Ganado Presbyterian Mission’s Sage Memorial Hospital School of Nursing has been named a National Historic Landmark by the National Park Service.
A special recognition ceremony will be held by Grand Canyon Presbytery on the afternoon of Sept. 19 to recognize the honor and to dedicate a Landmark Garden.
Three monuments are planned for the garden along with four mahogany granite benches. The site will provide a tranquil place for visitors to sit among flora found in the early Mission garden. Donations are being accepted by the Presbytery to cover the cost.
The nursing school, which operated from 1930-1953, played a significant role in U.S. History, enabling Native American women to become working professionals. The empowerment they received at the nursing school gave these women the inspiration to succeed as individuals throughout the country.
Founded in 1901 along with the Ganado Presbyterian Church, the Ganado Historic Mission grew to become the largest domestic mission of the Presbyterian Church and the largest Indian mission in the United States. A school for Navajo children was opened shortly after the mission's founding and in 1911 a twelve-bed hospital was opened. This building, Sage, was the first non-governmentally funded hospital on an Indian reservation in the U.S.
Sage Memorial Hospital School of Nursing was founded in 1930. The school provided a professional nursing education, which until the founding of Sage, had been denied to women of racial minority groups. It was the first and only accredited nursing training school for Native American women in the United States.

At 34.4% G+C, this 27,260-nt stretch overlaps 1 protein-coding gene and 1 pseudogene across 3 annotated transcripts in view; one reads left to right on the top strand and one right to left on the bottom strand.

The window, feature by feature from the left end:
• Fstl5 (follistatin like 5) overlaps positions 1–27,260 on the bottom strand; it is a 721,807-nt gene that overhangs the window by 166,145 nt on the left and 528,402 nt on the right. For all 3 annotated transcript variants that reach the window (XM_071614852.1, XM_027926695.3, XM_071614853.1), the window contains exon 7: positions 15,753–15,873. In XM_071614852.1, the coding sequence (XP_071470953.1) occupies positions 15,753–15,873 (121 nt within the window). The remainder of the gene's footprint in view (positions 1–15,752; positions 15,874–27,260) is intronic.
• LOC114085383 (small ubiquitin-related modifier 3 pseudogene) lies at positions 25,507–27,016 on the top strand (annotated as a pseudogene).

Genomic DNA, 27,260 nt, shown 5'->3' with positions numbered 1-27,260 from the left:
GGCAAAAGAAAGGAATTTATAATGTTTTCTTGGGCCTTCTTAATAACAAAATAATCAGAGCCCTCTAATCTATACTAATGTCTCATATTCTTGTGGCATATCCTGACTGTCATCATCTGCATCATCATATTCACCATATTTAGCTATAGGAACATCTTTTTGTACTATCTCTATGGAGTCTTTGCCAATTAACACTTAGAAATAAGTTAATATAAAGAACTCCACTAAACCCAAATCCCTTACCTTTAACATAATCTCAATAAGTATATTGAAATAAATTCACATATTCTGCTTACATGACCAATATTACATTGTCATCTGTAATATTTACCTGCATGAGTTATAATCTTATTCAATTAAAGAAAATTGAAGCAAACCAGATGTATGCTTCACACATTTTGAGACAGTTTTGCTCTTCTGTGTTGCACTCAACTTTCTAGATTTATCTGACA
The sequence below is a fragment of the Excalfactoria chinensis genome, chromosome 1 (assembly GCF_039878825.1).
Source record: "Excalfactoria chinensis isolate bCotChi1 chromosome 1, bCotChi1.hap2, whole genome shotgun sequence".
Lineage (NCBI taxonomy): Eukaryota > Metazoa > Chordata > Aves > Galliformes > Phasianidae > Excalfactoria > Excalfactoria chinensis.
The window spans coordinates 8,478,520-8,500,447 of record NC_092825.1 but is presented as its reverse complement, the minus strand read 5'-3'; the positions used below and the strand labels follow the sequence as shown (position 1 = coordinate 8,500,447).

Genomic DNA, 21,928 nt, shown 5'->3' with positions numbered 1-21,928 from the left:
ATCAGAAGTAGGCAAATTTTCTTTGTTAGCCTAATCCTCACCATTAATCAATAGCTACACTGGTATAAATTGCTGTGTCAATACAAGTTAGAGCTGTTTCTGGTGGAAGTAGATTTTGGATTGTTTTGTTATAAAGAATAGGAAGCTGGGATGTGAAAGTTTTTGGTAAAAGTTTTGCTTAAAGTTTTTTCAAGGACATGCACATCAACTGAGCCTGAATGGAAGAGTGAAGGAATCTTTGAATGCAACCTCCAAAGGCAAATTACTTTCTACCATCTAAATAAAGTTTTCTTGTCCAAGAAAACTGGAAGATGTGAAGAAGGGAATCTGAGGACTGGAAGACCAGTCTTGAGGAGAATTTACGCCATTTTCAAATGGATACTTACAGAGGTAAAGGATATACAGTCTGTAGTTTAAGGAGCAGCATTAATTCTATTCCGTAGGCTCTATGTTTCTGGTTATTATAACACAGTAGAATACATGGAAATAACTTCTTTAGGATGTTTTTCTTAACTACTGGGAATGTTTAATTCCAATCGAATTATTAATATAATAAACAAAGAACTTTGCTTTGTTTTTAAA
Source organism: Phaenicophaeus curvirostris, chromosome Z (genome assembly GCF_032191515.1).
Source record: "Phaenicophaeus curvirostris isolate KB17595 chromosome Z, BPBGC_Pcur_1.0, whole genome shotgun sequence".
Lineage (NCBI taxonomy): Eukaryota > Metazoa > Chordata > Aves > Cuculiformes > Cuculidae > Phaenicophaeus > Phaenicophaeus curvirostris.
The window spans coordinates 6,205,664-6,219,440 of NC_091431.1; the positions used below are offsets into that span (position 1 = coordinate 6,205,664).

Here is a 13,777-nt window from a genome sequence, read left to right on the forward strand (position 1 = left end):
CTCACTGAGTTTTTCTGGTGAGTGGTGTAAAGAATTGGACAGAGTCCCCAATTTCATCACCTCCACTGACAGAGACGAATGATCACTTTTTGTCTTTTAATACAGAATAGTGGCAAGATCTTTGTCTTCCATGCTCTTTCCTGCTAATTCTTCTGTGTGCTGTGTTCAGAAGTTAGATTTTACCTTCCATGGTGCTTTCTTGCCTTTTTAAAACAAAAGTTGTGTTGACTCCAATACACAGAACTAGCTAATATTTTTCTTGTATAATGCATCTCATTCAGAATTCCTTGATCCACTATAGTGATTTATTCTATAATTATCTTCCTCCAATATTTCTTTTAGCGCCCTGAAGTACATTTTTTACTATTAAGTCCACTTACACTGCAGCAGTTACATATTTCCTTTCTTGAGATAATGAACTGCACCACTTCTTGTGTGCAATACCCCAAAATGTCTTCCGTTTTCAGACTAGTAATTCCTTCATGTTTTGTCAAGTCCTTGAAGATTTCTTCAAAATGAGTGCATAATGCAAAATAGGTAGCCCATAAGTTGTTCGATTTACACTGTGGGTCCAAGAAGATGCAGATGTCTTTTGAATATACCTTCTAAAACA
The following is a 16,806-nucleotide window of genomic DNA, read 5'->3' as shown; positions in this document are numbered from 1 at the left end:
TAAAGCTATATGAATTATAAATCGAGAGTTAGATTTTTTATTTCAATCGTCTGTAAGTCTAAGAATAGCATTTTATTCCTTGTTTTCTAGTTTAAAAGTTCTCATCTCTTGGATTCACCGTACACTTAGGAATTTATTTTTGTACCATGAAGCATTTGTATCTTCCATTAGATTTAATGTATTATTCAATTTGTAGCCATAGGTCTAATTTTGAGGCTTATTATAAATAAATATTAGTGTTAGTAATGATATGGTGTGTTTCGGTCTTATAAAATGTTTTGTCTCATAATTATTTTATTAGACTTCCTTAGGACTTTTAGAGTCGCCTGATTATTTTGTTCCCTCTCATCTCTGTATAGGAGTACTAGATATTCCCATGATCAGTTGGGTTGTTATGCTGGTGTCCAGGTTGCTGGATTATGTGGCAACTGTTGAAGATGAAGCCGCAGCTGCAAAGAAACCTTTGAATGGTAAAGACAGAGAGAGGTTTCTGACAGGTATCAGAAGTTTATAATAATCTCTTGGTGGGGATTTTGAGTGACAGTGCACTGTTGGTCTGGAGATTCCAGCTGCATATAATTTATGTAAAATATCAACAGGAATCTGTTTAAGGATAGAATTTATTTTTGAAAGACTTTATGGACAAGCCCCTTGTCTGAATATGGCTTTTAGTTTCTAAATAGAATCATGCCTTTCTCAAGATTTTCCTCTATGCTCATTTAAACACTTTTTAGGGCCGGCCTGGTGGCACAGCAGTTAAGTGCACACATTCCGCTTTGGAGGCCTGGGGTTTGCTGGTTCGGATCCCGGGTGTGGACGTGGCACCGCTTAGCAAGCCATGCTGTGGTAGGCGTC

At that time, attitudes still persisted among many Anglo-Americans that Native American people were not mentally capable of succeeding in an academic environment.
Dr. Clarence Salsbury, the charismatic founder of the school, wrote in his memoirs that "lots of people said that girls with red skins would never be able to handle the academic subjects, could not master the surgical techniques and most emphatically [because of their cultural attitudes towards death] would never touch a dead body. I was told a thousand times that Indians were just not temperamentally suited to be nurses."
The school became very successful, graduating many Native American students from all over the United States and foreign students from as far away as China and Japan. It represents a landmark in changing Anglo attitudes towards the capabilities of Native American people, as well as an increased acceptance on the part of Native Americans of some of the benefits of white medicine and technology.
Although it is the school of nursing that has been honored, the historic mission site contains some 64 buildings. The Presbytery of Grand Canyon holds title to the property, but it is leased to the Navajo Health Service which operates the hospital and a number of other health services on the site.